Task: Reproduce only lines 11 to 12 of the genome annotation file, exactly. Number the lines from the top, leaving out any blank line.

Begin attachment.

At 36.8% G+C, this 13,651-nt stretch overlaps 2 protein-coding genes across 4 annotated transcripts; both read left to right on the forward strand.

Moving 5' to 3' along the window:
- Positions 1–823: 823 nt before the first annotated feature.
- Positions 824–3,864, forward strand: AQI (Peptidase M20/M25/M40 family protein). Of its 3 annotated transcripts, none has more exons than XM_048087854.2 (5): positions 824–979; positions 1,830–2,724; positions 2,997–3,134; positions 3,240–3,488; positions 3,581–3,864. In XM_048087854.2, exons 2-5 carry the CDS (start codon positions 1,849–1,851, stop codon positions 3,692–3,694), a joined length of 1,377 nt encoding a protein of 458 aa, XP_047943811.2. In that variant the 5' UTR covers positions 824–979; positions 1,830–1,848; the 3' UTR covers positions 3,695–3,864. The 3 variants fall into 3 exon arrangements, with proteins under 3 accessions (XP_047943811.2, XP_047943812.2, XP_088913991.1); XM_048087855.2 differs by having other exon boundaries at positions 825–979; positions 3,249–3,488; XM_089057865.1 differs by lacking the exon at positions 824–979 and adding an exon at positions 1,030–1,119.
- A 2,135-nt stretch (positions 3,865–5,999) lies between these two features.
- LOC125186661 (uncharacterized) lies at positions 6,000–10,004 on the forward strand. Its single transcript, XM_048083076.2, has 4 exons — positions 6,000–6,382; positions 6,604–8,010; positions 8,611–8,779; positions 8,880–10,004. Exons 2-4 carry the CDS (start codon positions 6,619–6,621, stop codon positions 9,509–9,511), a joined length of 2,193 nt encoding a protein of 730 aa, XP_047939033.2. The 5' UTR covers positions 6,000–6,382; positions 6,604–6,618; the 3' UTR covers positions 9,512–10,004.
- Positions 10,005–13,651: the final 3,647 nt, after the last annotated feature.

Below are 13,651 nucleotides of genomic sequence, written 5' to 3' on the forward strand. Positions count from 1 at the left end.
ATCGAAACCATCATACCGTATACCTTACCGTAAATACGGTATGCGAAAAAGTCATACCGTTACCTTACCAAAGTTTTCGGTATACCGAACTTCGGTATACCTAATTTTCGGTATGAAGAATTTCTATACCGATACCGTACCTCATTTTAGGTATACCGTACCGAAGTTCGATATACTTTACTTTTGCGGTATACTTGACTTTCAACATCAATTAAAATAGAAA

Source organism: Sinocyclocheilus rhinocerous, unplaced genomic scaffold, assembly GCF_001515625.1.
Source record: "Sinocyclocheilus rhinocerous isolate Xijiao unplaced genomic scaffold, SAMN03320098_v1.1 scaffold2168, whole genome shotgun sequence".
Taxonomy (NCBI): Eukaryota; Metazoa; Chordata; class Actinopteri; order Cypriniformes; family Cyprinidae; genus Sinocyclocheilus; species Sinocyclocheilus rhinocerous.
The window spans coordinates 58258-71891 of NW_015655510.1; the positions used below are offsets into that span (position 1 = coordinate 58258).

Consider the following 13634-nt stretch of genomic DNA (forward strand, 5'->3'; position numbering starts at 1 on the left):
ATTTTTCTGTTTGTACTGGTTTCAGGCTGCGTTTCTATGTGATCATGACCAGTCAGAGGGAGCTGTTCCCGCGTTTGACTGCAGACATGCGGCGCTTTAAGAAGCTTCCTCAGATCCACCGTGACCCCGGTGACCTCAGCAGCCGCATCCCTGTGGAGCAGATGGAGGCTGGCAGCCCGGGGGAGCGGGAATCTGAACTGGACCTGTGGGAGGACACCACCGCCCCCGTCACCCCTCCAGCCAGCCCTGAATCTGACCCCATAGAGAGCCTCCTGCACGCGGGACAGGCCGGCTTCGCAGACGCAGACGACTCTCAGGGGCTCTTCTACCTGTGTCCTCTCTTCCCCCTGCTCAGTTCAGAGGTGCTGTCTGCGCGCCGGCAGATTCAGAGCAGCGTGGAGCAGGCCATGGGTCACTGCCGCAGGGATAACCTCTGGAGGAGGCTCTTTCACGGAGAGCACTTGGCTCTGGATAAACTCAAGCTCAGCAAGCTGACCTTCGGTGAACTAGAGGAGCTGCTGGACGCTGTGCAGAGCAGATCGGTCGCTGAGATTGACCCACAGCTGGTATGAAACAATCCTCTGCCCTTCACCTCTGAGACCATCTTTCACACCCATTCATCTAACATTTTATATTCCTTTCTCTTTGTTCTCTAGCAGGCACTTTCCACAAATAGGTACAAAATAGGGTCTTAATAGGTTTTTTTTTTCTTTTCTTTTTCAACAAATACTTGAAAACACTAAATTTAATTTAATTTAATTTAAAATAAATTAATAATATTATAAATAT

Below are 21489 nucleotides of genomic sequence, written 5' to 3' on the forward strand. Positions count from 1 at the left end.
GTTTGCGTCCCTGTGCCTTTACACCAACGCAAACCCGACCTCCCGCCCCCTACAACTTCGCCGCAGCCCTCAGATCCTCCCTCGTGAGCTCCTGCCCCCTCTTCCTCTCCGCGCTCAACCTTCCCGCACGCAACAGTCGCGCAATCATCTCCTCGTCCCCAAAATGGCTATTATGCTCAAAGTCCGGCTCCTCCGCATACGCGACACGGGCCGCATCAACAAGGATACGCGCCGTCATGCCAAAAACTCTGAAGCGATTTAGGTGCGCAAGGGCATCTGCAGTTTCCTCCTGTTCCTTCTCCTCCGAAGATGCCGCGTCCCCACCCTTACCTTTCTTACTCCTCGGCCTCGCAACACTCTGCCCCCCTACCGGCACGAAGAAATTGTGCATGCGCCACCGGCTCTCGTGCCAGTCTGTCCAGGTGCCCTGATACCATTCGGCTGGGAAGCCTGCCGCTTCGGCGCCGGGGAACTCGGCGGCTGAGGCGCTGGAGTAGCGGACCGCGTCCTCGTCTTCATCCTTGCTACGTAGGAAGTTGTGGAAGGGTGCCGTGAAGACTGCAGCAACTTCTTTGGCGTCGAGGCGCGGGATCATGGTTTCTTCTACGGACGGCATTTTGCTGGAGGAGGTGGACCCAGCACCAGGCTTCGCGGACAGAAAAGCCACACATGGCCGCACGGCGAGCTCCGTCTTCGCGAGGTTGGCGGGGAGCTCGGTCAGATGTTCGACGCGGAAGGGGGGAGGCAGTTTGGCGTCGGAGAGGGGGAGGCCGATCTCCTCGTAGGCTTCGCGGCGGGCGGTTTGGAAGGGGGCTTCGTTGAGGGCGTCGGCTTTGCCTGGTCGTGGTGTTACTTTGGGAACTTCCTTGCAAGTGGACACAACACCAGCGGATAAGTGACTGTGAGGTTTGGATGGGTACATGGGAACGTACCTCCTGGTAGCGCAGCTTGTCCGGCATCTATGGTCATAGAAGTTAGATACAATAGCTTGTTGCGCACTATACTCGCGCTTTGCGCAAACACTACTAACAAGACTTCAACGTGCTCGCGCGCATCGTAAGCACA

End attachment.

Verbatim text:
Source record: "Sinocyclocheilus rhinocerous isolate Xijiao unplaced genomic scaffold, SAMN03320098_v1.1 scaffold2168, whole genome shotgun sequence".
Taxonomy (NCBI): Eukaryota; Metazoa; Chordata; class Actinopteri; order Cypriniformes; family Cyprinidae; genus Sinocyclocheilus; species Sinocyclocheilus rhinocerous.